Developing RNA Medicines for Rare Genetic Diseases
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There are approximately 7,000 known rare diseases, however, less than 6% of these have a treatment. It is estimated that between 25–35 million Americans live with a rare disease. The company ProQR is dedicated to developing new therapeutics for patients living with untreated rare diseases.
We caught up with Daniel de Boer, Chief Executive Officer at ProQR to learn more about the company’s approach to finding new treatments for rare genetic diseases. Daniel discusses the interim results from their study on the use of QR-110 in patients with a specific type of Leber congenital amaurosis – a condition that is the most common cause of inherited loss of vision in children. He also touches on some of the other investigational drugs currently in development and describes the indications they being investigated for.
Q: Could you tell us more about ProQR, the company history, mission and goals?
A: At ProQR we develop RNA medicines for rare genetic diseases. I started ProQR in 2012 because my son was diagnosed with a rare genetic disease for which there was no treatment. We now have a diversified pipeline of programs for severe genetic eye and skin disorders with the goal to have a positive impact on the lives of patients and their loved ones.
ProQR recently announced results from a planned interim analysis of its Phase 1/2 trial of QR-110 in patients with Leber congenital amaurosis 10.
Q: What is Leber’s congenital amaurosis 10?
A: Leber congenital amaurosis (LCA) is the most common genetic cause of blindness in children. LCA10 is a one of the most severe forms that causes blindness very early in life. LCA10 is caused by mutations in the CEP290 gene. We believe there are at least 2,000 patients in the Western world that have LCA10 caused specifically by the p.Cys998X mutation, which ProQR is currently therapeutically targeting using QR-110, an investigational medicine.
Because of this mutation the light sensitive cells in the retina (photoreceptor cells) cannot perform their function which leads to involuntary eye movement and impaired vision. There are currently no approved therapies for LCA10.
Q: What is QR-110 and what were the key findings of the study?
A: QR-110 is an investigational RNA medicine that is designed to address the underlying cause of LCA10 by correcting the p.Cys998X mutation in the CEP290 mRNA. By correcting the mutation a “normal” (wild-type) mRNA is formed that can be used to create a functional CEP290 protein. In an interim analysis of the ongoing Phase 1/2 clinical study of QR-110 in LCA10 patients we observed rapid and sustained improvements in vision in the majority of patients. We believe the findings are clinically meaningful and very encouraging for the program and the LCA10 community.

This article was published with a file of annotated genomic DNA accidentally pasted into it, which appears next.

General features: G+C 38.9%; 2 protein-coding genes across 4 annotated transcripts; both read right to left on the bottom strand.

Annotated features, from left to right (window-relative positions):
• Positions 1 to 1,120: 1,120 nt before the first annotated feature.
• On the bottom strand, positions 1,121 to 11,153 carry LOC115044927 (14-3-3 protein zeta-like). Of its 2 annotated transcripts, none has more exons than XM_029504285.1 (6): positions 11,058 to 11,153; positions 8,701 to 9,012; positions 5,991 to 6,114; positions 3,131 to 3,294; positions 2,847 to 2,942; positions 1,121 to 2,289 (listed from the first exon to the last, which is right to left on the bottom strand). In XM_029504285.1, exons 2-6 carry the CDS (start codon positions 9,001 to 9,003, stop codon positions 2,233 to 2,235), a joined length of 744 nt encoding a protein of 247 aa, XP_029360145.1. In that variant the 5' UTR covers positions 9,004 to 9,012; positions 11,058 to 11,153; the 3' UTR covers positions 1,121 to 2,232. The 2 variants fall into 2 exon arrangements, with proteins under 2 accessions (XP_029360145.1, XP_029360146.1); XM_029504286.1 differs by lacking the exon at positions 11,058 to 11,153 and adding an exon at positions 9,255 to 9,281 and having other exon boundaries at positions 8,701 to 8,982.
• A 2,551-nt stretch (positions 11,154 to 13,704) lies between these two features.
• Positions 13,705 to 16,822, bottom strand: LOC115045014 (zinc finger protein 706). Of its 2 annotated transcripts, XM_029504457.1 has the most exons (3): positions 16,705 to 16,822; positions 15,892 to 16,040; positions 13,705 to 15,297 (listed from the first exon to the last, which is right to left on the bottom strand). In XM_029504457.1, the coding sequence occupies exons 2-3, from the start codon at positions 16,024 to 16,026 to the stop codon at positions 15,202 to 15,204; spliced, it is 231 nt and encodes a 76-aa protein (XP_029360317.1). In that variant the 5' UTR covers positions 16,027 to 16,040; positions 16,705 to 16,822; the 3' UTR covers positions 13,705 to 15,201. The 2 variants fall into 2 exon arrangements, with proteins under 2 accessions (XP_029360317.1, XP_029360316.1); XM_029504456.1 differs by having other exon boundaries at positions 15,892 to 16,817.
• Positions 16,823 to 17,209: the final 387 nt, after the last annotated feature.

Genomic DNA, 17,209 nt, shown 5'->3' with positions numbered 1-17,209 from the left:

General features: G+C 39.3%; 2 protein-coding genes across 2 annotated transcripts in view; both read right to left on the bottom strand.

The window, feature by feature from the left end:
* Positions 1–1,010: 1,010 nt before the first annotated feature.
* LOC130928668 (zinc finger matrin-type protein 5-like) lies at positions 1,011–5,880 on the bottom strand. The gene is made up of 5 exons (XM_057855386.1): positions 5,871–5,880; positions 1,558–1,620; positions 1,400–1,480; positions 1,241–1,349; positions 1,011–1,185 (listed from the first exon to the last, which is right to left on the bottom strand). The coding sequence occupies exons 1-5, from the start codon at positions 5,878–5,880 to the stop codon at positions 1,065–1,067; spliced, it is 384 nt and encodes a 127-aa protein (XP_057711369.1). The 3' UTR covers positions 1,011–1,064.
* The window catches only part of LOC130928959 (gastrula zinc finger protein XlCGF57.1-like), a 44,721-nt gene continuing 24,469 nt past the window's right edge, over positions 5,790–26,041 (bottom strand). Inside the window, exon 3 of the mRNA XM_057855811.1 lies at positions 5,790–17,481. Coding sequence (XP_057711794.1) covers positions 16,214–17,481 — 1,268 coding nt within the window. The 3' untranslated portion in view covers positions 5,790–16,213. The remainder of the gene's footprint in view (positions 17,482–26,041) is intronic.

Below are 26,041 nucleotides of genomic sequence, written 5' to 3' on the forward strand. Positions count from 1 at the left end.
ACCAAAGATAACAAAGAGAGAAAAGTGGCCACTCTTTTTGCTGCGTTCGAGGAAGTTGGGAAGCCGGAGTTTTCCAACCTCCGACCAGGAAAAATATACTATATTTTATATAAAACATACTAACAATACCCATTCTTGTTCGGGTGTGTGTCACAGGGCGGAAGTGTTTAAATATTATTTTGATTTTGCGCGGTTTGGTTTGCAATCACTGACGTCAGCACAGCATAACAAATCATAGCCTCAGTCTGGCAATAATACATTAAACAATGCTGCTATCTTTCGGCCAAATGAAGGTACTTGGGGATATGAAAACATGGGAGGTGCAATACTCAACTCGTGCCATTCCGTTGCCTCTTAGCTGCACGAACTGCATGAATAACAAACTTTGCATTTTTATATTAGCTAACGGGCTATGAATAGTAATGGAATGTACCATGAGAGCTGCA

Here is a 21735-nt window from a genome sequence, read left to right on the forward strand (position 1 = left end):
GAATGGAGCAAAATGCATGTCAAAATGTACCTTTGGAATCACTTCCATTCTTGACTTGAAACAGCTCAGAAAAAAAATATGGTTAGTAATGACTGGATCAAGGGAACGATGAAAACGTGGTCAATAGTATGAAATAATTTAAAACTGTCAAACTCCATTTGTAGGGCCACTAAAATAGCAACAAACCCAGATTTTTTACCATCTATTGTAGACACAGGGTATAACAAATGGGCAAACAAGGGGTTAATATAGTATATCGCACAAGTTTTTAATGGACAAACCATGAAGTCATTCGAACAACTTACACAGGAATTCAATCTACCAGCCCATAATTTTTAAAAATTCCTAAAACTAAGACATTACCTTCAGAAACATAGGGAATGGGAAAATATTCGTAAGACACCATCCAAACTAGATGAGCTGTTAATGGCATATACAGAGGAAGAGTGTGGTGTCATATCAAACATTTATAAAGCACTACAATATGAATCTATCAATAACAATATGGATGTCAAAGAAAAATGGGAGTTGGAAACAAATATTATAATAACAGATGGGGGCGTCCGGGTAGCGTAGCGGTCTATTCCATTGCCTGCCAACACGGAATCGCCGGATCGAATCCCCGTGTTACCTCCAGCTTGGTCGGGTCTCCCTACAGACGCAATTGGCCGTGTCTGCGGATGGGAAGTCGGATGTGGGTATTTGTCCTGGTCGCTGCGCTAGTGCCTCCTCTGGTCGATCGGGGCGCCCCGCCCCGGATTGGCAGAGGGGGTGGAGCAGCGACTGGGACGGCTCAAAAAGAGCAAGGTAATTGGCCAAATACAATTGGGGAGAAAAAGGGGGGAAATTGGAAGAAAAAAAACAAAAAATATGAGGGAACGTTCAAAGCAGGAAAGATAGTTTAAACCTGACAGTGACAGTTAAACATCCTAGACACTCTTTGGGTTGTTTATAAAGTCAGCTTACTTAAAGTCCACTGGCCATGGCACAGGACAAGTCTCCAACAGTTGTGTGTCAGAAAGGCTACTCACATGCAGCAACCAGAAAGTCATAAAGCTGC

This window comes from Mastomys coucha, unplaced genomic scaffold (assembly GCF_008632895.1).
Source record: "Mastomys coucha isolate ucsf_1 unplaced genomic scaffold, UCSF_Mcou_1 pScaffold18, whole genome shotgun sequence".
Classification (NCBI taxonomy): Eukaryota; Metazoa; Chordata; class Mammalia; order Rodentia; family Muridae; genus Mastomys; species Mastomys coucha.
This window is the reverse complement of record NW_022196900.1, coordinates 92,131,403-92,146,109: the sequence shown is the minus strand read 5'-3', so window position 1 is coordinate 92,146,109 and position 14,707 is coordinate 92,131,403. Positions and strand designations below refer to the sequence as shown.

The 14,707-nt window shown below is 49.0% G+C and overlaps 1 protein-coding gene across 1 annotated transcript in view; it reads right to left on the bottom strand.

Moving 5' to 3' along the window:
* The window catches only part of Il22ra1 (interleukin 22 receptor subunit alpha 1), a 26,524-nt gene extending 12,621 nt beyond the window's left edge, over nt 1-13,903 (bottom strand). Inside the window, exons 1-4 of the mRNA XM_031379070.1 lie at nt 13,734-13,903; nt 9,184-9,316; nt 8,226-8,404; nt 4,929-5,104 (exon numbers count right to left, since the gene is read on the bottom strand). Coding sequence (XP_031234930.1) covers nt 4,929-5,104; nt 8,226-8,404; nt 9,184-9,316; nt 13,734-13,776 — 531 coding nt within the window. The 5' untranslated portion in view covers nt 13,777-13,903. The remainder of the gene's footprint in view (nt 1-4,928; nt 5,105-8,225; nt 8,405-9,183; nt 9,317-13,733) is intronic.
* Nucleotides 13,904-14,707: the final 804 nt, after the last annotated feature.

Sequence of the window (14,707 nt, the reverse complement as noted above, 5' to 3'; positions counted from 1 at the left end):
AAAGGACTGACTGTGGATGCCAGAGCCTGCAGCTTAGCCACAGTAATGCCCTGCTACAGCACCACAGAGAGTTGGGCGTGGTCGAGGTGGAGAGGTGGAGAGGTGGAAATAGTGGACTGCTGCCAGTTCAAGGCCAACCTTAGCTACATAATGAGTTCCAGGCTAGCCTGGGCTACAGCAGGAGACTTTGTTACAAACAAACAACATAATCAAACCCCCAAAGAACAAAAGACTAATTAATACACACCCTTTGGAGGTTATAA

Q: Could you provide an update on the therapeutic development of this lead molecule?
A: Based on the positive interim results of the Phase 1/2 clinical trial we decided to stop enrolment and are now planning a pivotal Phase 2/3 study that could serve as the sole registration trial for QR-110. We plan to start this 12-month study during the first half of 2019.
Q: What other drug candidates are currently in development and what indications are they being investigated for?
A: We have a broad pipeline of RNA medicines targeting severe genetic rare diseases. Besides QR-110 for LCA10 we are developing several other programs for genetic eye disorders including Usher syndrome, Stargardt’s disease and Fuchs endothelial corneal dystrophy.
Usher syndrome is the leading cause of combined deafness and blindness – there is currently no treatment for the vision loss associated with the disease. Our first Usher program using the novel investigational drug QR-421a, targets mutations in exon 13 of the USH2A gene. QR-421a will enter clinical development towards the end of 2018.
We have recently started the first clinical trial of QR-313 in patients with dystrophic epidermolysis bullosa (DEB). DEB is a terrible skin disease, sometimes referred to as the “butterfly disease” since patients have skin that is as fragile as the wings of a butterfly. Symptoms include poorly healing wounds, skin infection, fusion of fingers and toes, and a high risk of developing an aggressive form of skin cancer.
Daniel de Boer was speaking to Laura Elizabeth Mason, Science Writer for Technology Networks.